As for “fuck[ing] the second-hand owners.” you can get Certified Pre-owned, which means the vehicle passed several inspection checks (including maintenance logs; without which, the vehicle cannot be CPO). I had a CPO Z4 that ran great, and I saw all the maintenance logs from the seller dealership and the dealership I use for service.

    In general, if your car comes with a warranty, get it taken care of at the dealership: they have all the parts on hand and the techs are trained in every detail of the car. I say this with a grain of salt of course: be sure that the problem is covered under the warranty.

    As for the low scored complaining person from the dealership… that’s just childish. And yes, giving all 1’s is useless because it doesn’t explain the specifics of what you didn’t like, unless your experience really struck that low on every dimension.

    I know at least at the dealership I go to (BMW Gallery, Norwood, MA) they “strive for 5” and a sales guy I’m friends with told me if the don’t get all 5’s, they lose two weeks pay (aka $1500). Now the guys at that dealership have delivered consistent service. The only problem they’ve ever had for me was being too busy in the service department one time I called.

    Free service is built into the price of the car; so you get what you pay for. Not just in money though.

    Why didn’t the submitter check the service information for himself? Blindly trusting a sales guy… come on…

  36. SJActress says:

    I don’t understand paying $10000 each for the B, the M, and the W, and about $12 for the actual car, but to each his own.

  37. zumdish says:

    Last time I had my M Roadster serviced, the service writer had a sign on their desk showing a CSI survey form with all Excellent checked, saying “Anything less than ‘Excellent’ is a failure.”

    I pointed to the sign and said “That’s a GREAT sign. There’s only one thing wrong with it.”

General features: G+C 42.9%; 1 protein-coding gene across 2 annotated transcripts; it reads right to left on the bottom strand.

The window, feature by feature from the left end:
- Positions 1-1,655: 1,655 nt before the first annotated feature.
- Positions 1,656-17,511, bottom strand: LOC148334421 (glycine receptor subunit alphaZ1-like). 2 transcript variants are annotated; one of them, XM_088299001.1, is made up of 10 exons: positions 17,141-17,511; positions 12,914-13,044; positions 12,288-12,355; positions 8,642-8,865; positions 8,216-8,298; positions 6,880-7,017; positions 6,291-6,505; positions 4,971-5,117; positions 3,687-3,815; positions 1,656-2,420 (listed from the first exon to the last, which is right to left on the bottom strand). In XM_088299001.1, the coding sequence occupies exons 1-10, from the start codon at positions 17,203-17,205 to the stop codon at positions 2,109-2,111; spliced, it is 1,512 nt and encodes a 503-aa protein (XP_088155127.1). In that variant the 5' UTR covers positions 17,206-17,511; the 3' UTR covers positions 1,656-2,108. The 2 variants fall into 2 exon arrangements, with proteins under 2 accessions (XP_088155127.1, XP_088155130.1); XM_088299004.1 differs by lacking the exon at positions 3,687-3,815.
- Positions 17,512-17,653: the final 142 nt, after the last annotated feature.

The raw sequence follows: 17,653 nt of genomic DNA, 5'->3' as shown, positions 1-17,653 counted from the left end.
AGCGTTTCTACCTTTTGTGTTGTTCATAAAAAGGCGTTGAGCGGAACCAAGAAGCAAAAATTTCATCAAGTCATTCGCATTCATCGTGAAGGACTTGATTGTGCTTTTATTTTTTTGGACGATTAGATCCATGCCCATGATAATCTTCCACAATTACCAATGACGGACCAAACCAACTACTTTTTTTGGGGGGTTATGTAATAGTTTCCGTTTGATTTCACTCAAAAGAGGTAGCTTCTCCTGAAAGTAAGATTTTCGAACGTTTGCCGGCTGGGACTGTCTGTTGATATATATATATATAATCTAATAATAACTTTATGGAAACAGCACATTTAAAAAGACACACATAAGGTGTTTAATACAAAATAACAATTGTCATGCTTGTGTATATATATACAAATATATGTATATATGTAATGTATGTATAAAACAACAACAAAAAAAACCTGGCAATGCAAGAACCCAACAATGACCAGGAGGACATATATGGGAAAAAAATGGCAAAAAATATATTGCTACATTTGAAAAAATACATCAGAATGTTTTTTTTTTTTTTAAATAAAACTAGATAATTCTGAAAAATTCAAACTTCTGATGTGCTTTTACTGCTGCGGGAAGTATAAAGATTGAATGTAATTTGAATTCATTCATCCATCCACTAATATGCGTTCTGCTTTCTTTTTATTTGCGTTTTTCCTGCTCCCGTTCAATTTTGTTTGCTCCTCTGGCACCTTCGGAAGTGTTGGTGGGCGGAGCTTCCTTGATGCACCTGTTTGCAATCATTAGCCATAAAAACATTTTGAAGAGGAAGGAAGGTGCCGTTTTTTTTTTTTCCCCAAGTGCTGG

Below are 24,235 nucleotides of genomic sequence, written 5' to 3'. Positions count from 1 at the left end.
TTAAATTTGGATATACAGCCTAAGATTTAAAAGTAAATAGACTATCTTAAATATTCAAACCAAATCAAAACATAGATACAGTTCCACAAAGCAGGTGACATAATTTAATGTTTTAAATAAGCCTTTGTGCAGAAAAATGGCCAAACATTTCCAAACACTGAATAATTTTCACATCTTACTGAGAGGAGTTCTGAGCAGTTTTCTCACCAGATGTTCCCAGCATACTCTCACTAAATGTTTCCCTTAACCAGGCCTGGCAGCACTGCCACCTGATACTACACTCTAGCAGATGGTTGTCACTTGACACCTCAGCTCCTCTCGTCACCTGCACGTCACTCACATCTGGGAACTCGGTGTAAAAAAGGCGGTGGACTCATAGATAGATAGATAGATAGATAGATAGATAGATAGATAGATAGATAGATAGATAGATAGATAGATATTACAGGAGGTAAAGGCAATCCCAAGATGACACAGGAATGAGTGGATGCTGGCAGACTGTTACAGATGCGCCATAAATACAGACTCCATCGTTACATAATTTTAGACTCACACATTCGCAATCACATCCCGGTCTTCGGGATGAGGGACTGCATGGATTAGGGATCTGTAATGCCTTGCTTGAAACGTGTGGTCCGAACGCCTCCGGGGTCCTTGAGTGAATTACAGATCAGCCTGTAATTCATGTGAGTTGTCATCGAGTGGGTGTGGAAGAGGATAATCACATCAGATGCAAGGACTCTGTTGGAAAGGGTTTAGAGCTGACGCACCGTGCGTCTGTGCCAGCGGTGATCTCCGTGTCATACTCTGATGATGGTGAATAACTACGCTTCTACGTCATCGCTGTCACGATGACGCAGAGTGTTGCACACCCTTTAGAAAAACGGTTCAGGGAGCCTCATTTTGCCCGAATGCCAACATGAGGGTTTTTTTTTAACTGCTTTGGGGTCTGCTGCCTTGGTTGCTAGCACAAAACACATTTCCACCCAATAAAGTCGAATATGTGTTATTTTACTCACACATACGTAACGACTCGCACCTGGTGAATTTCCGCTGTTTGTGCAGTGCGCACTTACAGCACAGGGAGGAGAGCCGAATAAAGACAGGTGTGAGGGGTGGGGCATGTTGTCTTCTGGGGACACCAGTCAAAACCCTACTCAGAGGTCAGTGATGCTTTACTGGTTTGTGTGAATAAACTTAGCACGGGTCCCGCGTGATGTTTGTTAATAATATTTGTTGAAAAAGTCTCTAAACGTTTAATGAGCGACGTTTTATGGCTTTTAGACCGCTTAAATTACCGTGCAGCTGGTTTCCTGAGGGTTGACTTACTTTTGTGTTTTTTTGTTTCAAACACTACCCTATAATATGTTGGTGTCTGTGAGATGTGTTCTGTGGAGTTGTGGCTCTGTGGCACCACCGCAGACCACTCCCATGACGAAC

“What’s wrong with it?”

    I rotated the sign 180 degrees and said “It’s facing the wrong way.”

  38. newjewrevue says:

    When I leased my 325xi from Dreyer & Reinbold in Indianapolis, my salesman was all peaches and cream until it came to the survey. Suddenly he turned into this thuggy guido, saying there would be “consequences” if he didn’t get all 5s. I should have given a low score just to screw with him. Jerk.

  39. wagnerism says:

    Yes, these jerks showed up earlier here about their sales douchebags.

    Someone asked about the $12 washer fluid reservior top-off. I brought it in for the first service AFTER the free period (when the idiot light tells you to take it in).

    They itemized all of the work and one of those items was the labor-intensive task of a BMW master service technician partially replenishing the washer fluid that costs as much as inkjet ink… or about $0.50 of washer fluid in about 30 seconds of work by the lowest paid person there that’s allowed to touch a car.

    Hindsight is 20/20. I’m one of those jerks that gets hung up on principle and fairness. Since BMW has not seen my car again for any service in the past seven years, that $12 stunt cost them much more in the long run.

    On a positive note, it was itemized and not padded into other fees… oh wait… there was a “shop fee” on top of that meant to cover incidentals like this.

    They didn’t get all fives from me because I’m an oxymoronic frugal BMW owner. I had given them all fives in the past when the service was “free” (included). Guido didn’t call me on it.